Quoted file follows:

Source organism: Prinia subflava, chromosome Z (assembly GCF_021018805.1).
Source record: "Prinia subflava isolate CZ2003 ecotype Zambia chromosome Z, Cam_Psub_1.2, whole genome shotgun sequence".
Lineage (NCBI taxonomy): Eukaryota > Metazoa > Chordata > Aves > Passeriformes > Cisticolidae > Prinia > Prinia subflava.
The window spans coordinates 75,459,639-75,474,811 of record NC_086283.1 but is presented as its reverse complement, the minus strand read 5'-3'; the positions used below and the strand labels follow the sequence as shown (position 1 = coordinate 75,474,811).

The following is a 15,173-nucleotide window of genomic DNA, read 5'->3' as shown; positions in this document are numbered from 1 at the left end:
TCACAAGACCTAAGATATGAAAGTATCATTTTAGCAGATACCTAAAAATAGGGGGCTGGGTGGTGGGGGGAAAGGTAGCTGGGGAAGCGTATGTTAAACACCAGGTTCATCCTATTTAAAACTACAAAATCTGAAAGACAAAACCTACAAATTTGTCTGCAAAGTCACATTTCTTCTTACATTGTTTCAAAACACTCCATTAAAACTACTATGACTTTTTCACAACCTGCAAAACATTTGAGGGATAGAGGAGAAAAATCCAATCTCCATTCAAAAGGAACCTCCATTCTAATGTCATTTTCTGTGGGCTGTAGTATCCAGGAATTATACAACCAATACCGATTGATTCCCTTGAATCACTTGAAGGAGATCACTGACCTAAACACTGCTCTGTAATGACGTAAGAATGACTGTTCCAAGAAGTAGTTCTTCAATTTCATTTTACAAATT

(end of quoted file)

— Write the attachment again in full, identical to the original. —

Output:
Source organism: Prinia subflava, chromosome Z (assembly GCF_021018805.1).
Source record: "Prinia subflava isolate CZ2003 ecotype Zambia chromosome Z, Cam_Psub_1.2, whole genome shotgun sequence".
Lineage (NCBI taxonomy): Eukaryota > Metazoa > Chordata > Aves > Passeriformes > Cisticolidae > Prinia > Prinia subflava.
The window spans coordinates 75,459,639-75,474,811 of record NC_086283.1 but is presented as its reverse complement, the minus strand read 5'-3'; the positions used below and the strand labels follow the sequence as shown (position 1 = coordinate 75,474,811).

The following is a 15,173-nucleotide window of genomic DNA, read 5'->3' as shown; positions in this document are numbered from 1 at the left end:
TCACAAGACCTAAGATATGAAAGTATCATTTTAGCAGATACCTAAAAATAGGGGGCTGGGTGGTGGGGGGAAAGGTAGCTGGGGAAGCGTATGTTAAACACCAGGTTCATCCTATTTAAAACTACAAAATCTGAAAGACAAAACCTACAAATTTGTCTGCAAAGTCACATTTCTTCTTACATTGTTTCAAAACACTCCATTAAAACTACTATGACTTTTTCACAACCTGCAAAACATTTGAGGGATAGAGGAGAAAAATCCAATCTCCATTCAAAAGGAACCTCCATTCTAATGTCATTTTCTGTGGGCTGTAGTATCCAGGAATTATACAACCAATACCGATTGATTCCCTTGAATCACTTGAAGGAGATCACTGACCTAAACACTGCTCTGTAATGACGTAAGAATGACTGTTCCAAGAAGTAGTTCTTCAATTTCATTTTACAAATT